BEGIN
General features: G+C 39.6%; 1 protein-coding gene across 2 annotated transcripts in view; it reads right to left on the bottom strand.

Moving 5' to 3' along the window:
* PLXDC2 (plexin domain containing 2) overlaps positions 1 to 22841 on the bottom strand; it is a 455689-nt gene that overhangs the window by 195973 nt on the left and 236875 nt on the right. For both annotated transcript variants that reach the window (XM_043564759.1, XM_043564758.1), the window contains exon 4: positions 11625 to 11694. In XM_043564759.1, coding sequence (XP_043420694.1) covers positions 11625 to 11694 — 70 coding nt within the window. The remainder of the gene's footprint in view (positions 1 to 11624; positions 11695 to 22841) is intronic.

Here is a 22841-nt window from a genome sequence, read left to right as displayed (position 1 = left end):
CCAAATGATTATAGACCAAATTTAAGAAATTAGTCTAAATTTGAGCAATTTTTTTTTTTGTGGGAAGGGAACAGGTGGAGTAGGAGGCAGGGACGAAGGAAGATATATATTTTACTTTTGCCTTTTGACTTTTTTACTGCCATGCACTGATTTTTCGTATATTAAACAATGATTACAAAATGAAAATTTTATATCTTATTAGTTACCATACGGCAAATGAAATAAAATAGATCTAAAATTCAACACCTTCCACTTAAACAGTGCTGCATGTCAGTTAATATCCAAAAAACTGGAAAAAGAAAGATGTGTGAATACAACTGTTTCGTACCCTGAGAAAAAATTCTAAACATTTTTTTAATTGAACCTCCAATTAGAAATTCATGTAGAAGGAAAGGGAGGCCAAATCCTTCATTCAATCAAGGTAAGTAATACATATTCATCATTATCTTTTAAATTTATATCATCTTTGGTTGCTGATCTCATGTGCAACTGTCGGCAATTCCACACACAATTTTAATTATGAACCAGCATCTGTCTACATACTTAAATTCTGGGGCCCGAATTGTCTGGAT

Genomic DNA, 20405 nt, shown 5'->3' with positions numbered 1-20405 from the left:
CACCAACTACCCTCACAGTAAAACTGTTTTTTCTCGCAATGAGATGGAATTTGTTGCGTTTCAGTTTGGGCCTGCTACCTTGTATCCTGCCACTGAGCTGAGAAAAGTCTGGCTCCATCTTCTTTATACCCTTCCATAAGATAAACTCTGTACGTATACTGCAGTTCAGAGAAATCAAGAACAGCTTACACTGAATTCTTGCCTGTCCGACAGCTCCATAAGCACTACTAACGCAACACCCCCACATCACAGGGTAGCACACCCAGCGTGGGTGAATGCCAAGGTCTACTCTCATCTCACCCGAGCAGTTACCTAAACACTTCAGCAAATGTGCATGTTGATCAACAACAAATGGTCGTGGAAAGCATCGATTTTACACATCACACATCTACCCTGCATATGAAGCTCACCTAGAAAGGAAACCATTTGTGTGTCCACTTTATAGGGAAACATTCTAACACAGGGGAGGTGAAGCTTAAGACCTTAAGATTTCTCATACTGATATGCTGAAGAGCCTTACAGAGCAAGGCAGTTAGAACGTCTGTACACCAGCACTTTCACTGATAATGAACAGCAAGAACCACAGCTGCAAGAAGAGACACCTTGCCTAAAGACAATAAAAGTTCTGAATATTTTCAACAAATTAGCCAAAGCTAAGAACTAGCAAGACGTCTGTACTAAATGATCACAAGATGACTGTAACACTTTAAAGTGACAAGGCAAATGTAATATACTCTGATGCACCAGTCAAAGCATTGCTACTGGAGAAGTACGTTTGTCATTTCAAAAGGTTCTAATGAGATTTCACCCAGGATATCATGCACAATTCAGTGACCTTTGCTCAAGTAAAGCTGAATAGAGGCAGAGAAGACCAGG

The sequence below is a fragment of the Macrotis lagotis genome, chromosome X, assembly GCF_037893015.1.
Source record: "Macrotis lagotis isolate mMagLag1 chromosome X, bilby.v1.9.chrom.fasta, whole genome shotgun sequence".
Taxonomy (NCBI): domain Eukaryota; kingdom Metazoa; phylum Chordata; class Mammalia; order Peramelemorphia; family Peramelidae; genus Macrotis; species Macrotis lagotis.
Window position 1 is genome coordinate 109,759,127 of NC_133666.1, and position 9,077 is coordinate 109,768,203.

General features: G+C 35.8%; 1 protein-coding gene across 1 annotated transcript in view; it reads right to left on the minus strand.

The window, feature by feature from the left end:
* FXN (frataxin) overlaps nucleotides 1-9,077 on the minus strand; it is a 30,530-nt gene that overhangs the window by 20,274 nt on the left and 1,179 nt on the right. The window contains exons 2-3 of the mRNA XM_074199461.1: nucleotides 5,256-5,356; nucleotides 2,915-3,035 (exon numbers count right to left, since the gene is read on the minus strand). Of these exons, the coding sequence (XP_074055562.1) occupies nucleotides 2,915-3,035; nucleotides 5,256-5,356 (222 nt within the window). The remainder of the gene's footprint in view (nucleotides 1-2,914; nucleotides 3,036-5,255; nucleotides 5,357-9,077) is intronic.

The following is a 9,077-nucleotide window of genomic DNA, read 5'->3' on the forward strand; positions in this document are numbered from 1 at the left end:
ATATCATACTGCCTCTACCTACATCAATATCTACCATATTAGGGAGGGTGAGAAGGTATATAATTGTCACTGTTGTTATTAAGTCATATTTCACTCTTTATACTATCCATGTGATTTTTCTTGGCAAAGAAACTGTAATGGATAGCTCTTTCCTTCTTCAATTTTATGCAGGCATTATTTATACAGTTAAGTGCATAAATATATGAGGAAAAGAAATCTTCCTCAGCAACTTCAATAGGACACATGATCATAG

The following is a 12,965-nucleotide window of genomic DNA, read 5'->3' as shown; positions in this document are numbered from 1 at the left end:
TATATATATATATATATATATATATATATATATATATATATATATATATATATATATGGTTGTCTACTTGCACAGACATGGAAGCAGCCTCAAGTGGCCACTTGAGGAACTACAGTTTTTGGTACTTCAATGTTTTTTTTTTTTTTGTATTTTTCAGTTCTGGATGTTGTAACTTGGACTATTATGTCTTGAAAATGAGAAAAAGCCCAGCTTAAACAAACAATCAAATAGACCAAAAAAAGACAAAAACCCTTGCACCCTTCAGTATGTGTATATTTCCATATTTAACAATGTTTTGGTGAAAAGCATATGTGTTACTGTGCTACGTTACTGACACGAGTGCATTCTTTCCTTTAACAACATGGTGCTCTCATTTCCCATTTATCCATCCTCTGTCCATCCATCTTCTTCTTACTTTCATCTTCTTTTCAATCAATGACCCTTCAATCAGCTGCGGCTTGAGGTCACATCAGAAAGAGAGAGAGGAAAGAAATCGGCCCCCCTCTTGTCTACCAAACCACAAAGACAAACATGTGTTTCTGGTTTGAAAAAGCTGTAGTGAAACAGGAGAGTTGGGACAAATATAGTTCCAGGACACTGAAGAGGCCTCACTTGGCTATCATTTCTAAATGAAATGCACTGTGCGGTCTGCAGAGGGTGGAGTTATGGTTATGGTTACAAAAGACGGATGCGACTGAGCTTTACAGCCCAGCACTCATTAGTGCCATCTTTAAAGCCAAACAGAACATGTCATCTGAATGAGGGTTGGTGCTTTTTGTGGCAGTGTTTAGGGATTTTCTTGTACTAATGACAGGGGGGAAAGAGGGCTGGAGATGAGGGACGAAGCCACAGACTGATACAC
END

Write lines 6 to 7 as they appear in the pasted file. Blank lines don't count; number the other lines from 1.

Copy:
Genomic DNA, 20405 nt, shown 5'->3' with positions numbered 1-20405 from the left:
CACCAACTACCCTCACAGTAAAACTGTTTTTTCTCGCAATGAGATGGAATTTGTTGCGTTTCAGTTTGGGCCTGCTACCTTGTATCCTGCCACTGAGCTGAGAAAAGTCTGGCTCCATCTTCTTTATACCCTTCCATAAGATAAACTCTGTACGTATACTGCAGTTCAGAGAAATCAAGAACAGCTTACACTGAATTCTTGCCTGTCCGACAGCTCCATAAGCACTACTAACGCAACACCCCCACATCACAGGGTAGCACACCCAGCGTGGGTGAATGCCAAGGTCTACTCTCATCTCACCCGAGCAGTTACCTAAACACTTCAGCAAATGTGCATGTTGATCAACAACAAATGGTCGTGGAAAGCATCGATTTTACACATCACACATCTACCCTGCATATGAAGCTCACCTAGAAAGGAAACCATTTGTGTGTCCACTTTATAGGGAAACATTCTAACACAGGGGAGGTGAAGCTTAAGACCTTAAGATTTCTCATACTGATATGCTGAAGAGCCTTACAGAGCAAGGCAGTTAGAACGTCTGTACACCAGCACTTTCACTGATAATGAACAGCAAGAACCACAGCTGCAAGAAGAGACACCTTGCCTAAAGACAATAAAAGTTCTGAATATTTTCAACAAATTAGCCAAAGCTAAGAACTAGCAAGACGTCTGTACTAAATGATCACAAGATGACTGTAACACTTTAAAGTGACAAGGCAAATGTAATATACTCTGATGCACCAGTCAAAGCATTGCTACTGGAGAAGTACGTTTGTCATTTCAAAAGGTTCTAATGAGATTTCACCCAGGATATCATGCACAATTCAGTGACCTTTGCTCAAGTAAAGCTGAATAGAGGCAGAGAAGACCAGG